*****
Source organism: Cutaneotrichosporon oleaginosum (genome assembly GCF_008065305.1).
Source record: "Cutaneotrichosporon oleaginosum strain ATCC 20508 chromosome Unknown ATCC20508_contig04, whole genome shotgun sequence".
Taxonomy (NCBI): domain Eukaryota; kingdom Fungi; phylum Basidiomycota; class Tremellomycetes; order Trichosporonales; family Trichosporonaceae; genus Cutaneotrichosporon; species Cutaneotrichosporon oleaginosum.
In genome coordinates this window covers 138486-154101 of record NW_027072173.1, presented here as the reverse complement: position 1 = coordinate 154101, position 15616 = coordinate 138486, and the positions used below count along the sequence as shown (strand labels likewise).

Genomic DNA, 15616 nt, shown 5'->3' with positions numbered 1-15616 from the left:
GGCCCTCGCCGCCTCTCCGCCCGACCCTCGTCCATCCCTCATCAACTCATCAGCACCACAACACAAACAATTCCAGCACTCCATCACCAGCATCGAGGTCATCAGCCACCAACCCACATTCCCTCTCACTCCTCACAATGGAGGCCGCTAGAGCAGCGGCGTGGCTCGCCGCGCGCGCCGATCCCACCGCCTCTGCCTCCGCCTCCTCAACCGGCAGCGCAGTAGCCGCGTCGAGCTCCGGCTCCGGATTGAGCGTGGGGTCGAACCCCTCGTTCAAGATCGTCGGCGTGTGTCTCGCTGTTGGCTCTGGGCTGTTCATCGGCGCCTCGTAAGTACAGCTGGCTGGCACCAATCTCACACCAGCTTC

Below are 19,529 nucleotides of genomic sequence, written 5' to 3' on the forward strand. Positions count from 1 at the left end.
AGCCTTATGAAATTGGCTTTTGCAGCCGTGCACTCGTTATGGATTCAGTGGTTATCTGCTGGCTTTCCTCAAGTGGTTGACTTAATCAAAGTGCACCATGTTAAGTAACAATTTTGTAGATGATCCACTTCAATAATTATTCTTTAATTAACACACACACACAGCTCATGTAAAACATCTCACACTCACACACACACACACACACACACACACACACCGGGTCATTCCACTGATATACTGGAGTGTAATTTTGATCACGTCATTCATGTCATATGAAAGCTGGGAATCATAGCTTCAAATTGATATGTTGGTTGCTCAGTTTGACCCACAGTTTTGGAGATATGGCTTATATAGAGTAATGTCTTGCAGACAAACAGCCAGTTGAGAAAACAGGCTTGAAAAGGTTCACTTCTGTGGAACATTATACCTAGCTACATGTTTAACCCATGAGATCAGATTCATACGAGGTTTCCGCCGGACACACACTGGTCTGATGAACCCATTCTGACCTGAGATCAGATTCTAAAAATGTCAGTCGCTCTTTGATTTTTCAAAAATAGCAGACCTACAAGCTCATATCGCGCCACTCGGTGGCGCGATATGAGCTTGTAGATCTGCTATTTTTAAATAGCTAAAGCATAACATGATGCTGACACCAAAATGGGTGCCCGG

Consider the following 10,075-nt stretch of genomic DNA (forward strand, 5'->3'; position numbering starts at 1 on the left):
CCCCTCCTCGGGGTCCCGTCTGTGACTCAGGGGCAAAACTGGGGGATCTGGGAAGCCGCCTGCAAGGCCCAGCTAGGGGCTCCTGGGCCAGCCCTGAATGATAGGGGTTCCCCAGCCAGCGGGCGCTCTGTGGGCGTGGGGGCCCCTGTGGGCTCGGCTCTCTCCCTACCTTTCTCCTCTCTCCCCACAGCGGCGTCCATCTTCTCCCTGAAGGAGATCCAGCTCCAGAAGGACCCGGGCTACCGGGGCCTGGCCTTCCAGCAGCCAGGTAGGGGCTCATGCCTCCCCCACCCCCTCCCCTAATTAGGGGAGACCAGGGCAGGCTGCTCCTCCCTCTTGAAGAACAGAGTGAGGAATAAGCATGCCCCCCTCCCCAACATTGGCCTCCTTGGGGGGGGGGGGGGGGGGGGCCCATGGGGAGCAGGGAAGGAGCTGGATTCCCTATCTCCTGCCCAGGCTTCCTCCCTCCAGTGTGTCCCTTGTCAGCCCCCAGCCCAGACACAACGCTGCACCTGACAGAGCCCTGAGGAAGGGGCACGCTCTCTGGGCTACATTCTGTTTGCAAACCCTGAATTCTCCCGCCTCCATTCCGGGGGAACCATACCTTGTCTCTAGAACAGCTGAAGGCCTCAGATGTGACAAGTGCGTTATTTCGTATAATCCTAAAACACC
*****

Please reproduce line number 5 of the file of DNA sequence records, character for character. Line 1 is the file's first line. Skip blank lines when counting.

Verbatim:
Genomic DNA, 15616 nt, shown 5'->3' with positions numbered 1-15616 from the left: